This is one fascinating native plant!
The odd-looking skunk cabbage flowers consist of a twisted, reddish-brown spathe that is open at one side, and surrounds a knob-like, greenish-yellow spadix on which numerous small flowers are tightly packed. Flowers appear in late winter before the leaves. A spear of a leaf bud rapidly unfolds in a spiral pattern to form a large, funnel-shaped rosette of huge, dark green leaves. A strong fetid odor, especially when the plant is bruised, resembles decaying flesh (thus the common name) and lures flies and carrion beetles which are its primary pollinators.
Skunk cabbage is one of just a few plants that exhibit thermogenesis, or the ability to metabolically generate heat.
Per the National Wildlife Federation: “Skunk cabbage has a remarkable ability to produce heat that allows it to emerge and bloom even when the ground is still frozen. During the winter when temperatures are freezing, the flower buds can warm up to 70 degrees Fahrenheit, which melts the snow around the plant. Pollinated flower heads develop berrylike fruits containing seeds, which germinate into new skunk cabbages the next growing season. Skunk cabbage leaves decay rather quickly. The leaves have high water content, so there is less plant matter to dry out and decompose. A skunk cabbage loses its leaves annually, but the plant itself can live up to 20 years.”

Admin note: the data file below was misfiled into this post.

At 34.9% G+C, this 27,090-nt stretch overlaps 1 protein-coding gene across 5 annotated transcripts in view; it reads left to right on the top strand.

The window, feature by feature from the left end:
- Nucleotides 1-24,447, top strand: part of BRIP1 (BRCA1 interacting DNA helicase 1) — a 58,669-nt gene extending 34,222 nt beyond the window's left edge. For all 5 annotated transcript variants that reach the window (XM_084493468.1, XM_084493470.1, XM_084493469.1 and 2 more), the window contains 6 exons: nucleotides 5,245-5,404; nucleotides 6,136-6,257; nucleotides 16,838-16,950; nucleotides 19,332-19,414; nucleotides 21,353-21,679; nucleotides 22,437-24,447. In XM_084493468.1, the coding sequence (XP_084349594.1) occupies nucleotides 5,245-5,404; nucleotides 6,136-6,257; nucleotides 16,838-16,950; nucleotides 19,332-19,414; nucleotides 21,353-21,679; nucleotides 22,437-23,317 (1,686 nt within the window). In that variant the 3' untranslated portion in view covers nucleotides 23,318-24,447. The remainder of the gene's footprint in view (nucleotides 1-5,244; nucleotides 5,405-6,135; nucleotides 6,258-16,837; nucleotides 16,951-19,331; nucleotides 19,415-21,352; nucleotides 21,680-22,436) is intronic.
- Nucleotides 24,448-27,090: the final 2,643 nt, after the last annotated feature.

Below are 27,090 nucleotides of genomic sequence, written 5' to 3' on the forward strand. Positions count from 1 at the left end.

Tolerates shallow standing water for a short time but will not survive where the crown remains under water all year.
Height: 2-3 ft.
Spread: 2-4 ft.
Bloom time: late February through spring
Sun: partial sun to light shade
Water: consistently wet
Deer and rabbit resistant, but bear may eat young shoots 😊
photo credit: Cephas